Mirroring this is the stirring baptism of Clovis, the feared warrior-king who was the first of (later) France’s kings to embrace the Christian Faith. On Christmas Day 496 he was baptized, along with some 3,000 of his believing troops. Hincmar of Rheims, successor to the officiating bishop Remigius, wrote of that deeply moving historic occasion:
“he [Clovis] was baptized by trine immersion, in the name of the holy and undivided Trinity – Father, Son, and Holy Spirit; and … he was anointed with sacred chrism, with the sign of the holy cross of our Lord Jesus Christ.” (Emphasis added).
The above observation, concerning Clovis’ baptism, that he was also “anointed with sacred chrism”, or holy oil, highlights the second aspect of ancient Christian baptism that is often neglected today. As baptismal scholars Kilian McDonnell and George Montague document, such anointing was likewise the universal baptismal practice of the early Church, throughout East and West, with no exception. And for good reason. Illustrious Old Testament examples establish a direct connection between anointing with consecrated oil and the Holy Spirit, as in David’s case: “Then Samuel took the horn of oil and anointed him in the midst of his brothers; and the Spirit of the Lord came upon David from that day forward.” (1 Samuel 16:13). The high priest of Israel was likewise described as he “on whose head the anointing oil was poured”, the sacred act being called “the consecration of the anointing oil of his God” (Lev. 21:10a,11b).
How fitting that those who are spiritually called “kings and priests” by the New Testament (Rev. 1:6; 5:10; see also 1 Pet. 2:9) – namely, Christians – should universally be consecrated by a fragrant anointing with oil like Israel’s kings and priests, at their Baptism. Always accompanied by the laying on of hands – as indicated by the immediate sequence of “laying on of hands” to “baptisms” in Hebrews 6:2 – the anointing is described by the jurist-turned-presbyter, Tertullian, in his eyewitness account of early Church Baptism around 193AD (just one lifetime after the apostle John’s death):
“After that, we come up from the washing, and are anointed with the blessed unction, following that ancient practice, by which, ever since Aaron was anointed by Moses, there was a custom of anointing them for priesthood with oil … So also in our case, the unction [anointing oil] flows upon the flesh, but turns to spiritual profit, just as in the baptism itself there is an act that touches the flesh, that we are immersed in water, but a spiritual effect, that we are set free from sins.” (Emphasis added).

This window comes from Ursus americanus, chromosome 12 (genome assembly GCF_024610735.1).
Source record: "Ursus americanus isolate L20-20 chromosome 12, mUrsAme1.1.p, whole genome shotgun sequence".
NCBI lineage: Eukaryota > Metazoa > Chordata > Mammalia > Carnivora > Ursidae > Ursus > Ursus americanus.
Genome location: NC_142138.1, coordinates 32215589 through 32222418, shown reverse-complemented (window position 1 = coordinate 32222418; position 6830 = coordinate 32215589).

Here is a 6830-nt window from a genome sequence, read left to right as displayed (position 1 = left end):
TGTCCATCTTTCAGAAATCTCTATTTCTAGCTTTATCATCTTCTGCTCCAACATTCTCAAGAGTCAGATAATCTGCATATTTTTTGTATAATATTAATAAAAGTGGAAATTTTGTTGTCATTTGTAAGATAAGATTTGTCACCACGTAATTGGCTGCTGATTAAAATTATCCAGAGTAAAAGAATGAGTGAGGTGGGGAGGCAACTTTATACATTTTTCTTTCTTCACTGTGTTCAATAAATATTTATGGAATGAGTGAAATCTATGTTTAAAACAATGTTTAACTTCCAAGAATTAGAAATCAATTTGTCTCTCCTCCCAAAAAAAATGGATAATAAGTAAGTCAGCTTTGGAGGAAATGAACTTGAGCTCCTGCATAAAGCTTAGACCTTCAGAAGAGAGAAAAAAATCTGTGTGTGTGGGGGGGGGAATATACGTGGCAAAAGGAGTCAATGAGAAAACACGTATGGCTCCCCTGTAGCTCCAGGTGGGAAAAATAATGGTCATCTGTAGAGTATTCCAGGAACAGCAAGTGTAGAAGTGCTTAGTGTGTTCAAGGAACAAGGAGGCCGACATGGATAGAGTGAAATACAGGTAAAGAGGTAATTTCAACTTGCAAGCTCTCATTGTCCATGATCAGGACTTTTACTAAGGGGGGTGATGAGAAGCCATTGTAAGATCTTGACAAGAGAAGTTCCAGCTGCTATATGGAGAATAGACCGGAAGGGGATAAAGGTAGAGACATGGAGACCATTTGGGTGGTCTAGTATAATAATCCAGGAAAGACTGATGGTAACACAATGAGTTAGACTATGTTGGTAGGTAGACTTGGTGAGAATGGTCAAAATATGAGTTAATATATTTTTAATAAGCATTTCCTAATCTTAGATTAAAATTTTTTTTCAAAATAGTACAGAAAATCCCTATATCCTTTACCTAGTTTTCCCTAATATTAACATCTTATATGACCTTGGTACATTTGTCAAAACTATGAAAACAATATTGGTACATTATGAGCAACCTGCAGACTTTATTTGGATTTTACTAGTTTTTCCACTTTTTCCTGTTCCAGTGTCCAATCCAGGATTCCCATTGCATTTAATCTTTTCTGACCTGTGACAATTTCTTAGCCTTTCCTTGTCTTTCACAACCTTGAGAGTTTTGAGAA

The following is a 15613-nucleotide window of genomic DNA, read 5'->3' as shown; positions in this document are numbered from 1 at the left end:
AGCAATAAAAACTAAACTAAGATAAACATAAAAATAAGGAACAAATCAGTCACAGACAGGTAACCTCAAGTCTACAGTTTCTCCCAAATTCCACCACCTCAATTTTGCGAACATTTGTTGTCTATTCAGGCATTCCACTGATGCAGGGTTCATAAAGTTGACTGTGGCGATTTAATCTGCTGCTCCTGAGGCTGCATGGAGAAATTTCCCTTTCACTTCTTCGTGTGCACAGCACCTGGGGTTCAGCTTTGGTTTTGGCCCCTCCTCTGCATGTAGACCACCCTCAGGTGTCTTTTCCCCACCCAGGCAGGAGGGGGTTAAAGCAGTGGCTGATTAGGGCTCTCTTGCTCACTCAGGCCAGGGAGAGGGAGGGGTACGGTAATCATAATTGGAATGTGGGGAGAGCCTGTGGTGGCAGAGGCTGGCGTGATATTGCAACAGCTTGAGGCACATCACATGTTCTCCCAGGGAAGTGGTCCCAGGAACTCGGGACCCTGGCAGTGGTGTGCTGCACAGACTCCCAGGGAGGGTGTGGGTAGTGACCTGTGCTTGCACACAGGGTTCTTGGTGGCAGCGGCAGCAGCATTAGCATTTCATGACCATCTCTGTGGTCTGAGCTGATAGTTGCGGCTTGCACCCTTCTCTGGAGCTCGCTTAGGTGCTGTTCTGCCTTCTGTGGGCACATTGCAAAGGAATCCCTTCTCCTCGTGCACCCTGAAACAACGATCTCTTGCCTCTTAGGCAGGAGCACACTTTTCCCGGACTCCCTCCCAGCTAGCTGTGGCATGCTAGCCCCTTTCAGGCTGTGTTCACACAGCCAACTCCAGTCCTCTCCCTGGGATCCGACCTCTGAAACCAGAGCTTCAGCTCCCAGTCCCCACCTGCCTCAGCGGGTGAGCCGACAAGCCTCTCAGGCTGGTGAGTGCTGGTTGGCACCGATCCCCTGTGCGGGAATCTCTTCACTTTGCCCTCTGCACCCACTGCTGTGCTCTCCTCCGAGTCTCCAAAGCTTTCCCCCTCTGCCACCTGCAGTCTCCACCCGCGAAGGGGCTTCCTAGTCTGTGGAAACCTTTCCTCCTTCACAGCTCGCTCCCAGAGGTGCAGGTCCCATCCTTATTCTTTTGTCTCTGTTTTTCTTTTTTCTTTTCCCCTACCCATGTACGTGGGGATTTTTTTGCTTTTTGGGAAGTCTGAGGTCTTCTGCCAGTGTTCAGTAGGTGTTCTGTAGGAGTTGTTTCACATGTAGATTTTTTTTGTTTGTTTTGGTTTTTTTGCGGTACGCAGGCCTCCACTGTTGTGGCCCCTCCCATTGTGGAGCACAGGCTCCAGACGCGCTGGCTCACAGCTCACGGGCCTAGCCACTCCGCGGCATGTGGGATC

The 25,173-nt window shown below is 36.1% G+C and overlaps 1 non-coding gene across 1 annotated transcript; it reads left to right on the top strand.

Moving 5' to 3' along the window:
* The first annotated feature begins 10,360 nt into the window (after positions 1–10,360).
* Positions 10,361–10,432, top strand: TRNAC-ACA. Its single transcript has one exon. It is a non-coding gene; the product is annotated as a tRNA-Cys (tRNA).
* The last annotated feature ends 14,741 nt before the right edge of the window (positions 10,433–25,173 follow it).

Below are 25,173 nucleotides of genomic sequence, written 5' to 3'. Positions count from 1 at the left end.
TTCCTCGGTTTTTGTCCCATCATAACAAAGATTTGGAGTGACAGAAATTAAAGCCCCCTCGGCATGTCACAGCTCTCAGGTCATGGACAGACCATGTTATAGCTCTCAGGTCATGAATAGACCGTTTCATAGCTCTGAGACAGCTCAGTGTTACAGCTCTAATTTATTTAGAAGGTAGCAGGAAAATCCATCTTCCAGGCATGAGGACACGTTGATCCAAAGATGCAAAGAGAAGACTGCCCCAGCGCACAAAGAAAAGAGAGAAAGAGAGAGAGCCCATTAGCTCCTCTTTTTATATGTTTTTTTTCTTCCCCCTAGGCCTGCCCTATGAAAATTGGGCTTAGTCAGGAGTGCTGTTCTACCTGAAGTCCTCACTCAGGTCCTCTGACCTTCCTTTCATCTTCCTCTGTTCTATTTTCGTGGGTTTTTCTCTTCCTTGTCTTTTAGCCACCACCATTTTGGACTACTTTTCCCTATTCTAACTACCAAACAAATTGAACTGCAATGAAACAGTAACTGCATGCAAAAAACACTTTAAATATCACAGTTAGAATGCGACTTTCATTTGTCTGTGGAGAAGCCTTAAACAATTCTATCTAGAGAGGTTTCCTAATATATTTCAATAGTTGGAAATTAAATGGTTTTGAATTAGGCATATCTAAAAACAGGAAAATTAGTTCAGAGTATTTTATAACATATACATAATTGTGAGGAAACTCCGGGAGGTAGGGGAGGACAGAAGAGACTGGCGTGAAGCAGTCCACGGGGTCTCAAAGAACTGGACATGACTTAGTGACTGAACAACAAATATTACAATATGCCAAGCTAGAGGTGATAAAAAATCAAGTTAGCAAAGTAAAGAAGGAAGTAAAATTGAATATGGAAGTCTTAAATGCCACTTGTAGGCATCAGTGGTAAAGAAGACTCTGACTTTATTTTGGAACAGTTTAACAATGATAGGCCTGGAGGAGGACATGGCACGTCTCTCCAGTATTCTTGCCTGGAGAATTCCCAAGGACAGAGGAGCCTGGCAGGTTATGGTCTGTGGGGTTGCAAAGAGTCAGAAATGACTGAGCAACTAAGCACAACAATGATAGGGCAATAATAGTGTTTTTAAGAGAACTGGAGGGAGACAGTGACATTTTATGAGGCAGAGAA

If even inanimate stones could be dedicated to God for a solemn purpose by Jacob pouring oil over them (Gen. 28:18; 35:14 – interestingly, the earliest mentions of oil in the Bible), how much more the “living stones” of Christ’s church (1 Peter 2:5). This was not a “take-it-or-leave-it” option for some, but provided as an integral part of baptism for all, as the former pagan judge turned Christian martyr, Cyprian, likewise wrote before his beheading in 258:
“It is also necessary that he should be anointed who is baptized; so that, having received the chrism, that is, the anointing, he may be anointed of God …”..
As we see from David’s own anointing from Samuel, not even the beloved Psalmist received everything all at once. In respect of the throne itself, the anointing was only anticipatory, with his actual possession of it following years later in his coronations at Hebron and then Jerusalem. Yet a guarantee, or “deposit”, it certainly was. So, too, with the baptized believer, who is commanded to still “ask, seek and knock” for the Holy Spirit’s aid as part of his or her ongoing daily dependence upon the Lord (see Luke 11:9-13) – not presuming, like the five foolish virgins, that the supply of “oil” will somehow automatically continue without attention (Matthew 25:1-13). Yet where there is the same spirit of faith as was in David, the baptized child of God can literally say, with him, that “You anoint my head with oil” (Psalm 23:5).
Baptism in the early Church was primarily viewed, not as “my act of obedience”, but as God’s gift of grace. It was something we receive rather than something we do (in terms of the subject), for “as many of you as have been baptized into Christ have put on Christ” (Galatians 3:27; KJV). This is truly wonderful news. God says that everyone (“as many of you”, Gk. hosoi, “all that”) who is baptized is actually “united with Christ in baptism”, as the New Living Translation puts it (emphasis added).
It is true that through faith the believer is already joined to the Lord, for “ye are all the children of God by faith in Christ Jesus” (Galatians 3:26; KJV). Yet in baptism this becomes formal and official, as it were (“united with Christ in baptism”), just as a couple already in love are yet formally and legally joined together at the wedding. It is not “either … or”, but “both … and” – hence Paul’s inclusion of both in Colossians 2:12: “buried with Him in baptism, in which you were also raised with Him through faith in the working of God, who raised Him from the dead”.
Far from being just a “picture”, baptism is thus also a real bath and burial, in spiritual terms. Even the former head of Spurgeon’s College, London – the Baptist theologian Dr G.R. Beasley-Murray – acknowledges this: